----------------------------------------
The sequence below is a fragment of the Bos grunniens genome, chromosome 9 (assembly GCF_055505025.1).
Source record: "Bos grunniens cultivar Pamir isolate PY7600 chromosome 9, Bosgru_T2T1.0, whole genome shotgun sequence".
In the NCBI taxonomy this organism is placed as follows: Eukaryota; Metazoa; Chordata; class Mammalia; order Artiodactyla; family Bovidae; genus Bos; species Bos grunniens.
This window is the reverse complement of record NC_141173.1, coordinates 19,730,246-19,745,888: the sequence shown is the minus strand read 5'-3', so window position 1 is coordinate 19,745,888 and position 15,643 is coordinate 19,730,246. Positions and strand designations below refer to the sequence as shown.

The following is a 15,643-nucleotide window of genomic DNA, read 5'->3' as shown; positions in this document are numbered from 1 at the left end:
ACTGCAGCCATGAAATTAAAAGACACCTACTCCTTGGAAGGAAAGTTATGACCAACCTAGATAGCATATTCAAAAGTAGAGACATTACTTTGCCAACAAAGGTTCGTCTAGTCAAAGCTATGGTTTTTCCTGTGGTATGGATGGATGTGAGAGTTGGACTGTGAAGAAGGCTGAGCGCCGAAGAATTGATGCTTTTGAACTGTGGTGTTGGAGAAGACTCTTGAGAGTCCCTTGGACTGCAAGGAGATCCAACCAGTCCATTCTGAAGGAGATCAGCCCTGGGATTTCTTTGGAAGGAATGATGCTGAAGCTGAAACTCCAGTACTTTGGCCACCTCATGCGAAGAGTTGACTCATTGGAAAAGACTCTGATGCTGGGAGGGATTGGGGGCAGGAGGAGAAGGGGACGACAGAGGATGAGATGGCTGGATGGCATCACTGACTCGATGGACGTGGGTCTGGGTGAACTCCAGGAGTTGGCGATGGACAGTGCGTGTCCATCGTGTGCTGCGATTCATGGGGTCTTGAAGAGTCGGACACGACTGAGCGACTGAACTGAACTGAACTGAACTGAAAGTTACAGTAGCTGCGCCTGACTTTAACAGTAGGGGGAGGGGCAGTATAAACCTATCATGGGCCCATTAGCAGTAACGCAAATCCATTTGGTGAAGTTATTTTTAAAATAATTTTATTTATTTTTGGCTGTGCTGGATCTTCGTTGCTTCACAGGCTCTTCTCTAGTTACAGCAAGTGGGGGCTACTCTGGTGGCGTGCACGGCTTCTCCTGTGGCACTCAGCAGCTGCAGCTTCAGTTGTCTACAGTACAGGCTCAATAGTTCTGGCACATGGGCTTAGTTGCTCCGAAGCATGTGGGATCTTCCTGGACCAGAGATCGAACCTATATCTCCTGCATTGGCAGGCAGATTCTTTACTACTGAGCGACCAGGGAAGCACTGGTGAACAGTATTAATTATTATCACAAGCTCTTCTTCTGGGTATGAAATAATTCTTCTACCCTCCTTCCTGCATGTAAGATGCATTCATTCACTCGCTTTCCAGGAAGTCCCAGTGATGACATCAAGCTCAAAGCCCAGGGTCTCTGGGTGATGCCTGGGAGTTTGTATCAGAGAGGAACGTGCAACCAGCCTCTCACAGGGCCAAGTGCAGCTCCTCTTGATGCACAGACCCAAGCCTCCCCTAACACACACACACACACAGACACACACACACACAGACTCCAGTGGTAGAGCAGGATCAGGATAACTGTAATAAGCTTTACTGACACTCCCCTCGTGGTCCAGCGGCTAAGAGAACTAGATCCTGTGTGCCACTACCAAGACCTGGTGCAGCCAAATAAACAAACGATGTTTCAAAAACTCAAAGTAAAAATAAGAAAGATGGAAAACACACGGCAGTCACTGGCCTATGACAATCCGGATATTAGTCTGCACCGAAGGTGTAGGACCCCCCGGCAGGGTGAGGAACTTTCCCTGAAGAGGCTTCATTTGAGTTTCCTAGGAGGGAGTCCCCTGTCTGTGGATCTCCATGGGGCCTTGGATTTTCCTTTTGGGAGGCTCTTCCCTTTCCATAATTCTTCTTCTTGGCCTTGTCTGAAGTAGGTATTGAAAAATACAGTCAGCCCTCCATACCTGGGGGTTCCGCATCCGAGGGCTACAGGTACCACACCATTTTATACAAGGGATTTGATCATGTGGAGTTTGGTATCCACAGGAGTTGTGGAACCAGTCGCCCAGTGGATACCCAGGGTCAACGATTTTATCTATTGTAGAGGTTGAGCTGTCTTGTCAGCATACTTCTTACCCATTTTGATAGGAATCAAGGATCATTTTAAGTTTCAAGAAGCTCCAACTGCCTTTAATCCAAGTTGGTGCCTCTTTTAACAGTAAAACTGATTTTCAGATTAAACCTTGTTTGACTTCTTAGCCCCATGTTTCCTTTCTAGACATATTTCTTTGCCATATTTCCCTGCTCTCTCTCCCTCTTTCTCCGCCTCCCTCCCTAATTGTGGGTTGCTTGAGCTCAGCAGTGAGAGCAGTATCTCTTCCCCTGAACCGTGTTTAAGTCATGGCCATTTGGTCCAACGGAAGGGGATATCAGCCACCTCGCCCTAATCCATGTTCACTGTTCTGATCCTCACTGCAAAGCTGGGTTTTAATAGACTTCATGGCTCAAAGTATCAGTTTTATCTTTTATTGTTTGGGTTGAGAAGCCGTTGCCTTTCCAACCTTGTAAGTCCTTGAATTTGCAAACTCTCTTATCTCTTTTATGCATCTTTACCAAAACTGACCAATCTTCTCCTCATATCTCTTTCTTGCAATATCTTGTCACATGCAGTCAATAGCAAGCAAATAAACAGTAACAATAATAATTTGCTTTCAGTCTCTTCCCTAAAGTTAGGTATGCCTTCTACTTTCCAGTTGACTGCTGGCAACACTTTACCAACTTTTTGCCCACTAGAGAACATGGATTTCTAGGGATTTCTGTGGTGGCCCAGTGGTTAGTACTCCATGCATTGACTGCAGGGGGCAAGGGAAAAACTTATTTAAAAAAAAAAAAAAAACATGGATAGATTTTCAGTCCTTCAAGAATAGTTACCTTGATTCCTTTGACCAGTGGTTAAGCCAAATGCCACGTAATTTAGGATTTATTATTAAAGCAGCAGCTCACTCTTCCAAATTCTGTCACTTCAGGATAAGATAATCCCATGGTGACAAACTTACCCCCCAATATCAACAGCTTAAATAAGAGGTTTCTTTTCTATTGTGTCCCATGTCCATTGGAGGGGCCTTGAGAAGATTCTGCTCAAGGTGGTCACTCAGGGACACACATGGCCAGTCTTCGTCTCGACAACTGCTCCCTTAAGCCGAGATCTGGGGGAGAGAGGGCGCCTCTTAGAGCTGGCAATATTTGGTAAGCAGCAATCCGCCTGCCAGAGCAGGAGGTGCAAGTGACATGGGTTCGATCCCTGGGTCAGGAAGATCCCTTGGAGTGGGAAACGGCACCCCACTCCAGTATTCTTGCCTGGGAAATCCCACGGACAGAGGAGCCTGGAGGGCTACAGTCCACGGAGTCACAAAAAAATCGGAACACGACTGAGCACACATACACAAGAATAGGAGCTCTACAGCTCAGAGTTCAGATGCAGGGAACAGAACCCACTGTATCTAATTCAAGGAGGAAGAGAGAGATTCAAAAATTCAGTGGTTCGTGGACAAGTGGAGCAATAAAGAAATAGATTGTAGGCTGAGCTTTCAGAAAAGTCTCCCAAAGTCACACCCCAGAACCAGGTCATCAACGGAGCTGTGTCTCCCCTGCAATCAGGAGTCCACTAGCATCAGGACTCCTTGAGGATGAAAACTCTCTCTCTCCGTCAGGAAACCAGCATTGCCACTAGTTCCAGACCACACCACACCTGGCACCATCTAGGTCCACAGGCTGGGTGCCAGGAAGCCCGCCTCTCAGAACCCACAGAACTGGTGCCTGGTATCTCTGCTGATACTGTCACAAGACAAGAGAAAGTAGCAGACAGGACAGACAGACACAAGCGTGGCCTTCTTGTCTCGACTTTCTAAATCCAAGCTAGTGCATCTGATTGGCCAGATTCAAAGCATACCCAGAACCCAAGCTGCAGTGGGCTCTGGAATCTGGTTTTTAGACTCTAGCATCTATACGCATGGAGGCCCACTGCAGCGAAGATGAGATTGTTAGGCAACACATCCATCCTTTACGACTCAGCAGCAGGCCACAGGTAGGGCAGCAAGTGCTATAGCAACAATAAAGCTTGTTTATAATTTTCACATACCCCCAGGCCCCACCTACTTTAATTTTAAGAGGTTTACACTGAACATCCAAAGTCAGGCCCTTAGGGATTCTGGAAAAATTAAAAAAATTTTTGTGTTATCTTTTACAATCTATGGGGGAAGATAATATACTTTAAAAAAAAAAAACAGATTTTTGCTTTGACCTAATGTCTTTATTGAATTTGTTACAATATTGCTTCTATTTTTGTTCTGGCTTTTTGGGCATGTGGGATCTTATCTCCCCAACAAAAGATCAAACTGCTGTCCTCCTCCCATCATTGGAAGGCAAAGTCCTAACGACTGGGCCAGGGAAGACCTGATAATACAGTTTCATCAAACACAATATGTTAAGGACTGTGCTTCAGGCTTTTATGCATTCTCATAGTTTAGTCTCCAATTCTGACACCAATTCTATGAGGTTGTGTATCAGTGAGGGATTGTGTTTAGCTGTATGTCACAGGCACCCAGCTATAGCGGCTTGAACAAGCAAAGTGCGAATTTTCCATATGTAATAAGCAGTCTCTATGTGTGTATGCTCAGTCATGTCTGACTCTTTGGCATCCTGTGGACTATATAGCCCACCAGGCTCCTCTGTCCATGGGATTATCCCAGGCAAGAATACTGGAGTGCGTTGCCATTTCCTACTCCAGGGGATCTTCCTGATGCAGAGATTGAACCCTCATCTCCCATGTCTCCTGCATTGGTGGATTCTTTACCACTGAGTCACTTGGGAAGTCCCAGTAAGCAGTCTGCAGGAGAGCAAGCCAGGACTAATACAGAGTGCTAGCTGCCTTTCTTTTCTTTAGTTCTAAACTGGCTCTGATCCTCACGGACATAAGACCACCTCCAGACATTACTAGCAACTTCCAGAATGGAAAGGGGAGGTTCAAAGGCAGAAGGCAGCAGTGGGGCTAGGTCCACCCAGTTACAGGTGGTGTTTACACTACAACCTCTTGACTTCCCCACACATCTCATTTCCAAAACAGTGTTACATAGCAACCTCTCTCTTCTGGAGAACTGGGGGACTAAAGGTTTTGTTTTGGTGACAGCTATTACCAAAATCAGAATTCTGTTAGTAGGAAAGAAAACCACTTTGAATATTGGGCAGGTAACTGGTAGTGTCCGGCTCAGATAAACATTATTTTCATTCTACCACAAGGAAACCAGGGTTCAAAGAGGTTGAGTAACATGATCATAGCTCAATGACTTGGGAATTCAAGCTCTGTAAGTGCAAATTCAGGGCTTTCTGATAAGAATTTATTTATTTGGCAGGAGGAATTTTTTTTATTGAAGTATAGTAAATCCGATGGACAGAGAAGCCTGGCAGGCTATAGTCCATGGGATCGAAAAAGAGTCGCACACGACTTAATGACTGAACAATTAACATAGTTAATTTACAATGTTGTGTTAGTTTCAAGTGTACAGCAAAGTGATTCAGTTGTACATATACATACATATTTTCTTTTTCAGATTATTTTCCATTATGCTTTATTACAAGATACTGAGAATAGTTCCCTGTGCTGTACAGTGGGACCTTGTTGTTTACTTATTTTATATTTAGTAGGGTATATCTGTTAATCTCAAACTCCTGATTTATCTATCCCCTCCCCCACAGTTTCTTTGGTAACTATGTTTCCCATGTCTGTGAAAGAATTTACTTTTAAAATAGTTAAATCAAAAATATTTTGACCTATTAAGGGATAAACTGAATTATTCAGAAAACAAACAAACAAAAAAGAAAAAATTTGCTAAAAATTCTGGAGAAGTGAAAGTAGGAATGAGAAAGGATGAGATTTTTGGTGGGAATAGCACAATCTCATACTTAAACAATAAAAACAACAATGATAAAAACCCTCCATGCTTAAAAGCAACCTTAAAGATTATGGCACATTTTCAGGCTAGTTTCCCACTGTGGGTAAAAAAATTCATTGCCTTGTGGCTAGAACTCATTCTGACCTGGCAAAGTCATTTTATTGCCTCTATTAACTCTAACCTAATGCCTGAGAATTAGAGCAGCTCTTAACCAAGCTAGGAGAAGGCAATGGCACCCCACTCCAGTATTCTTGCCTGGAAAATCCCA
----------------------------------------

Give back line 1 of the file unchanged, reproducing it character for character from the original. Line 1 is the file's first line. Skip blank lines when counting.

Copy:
The sequence below is a fragment of the Bos grunniens genome, chromosome 9 (assembly GCF_055505025.1).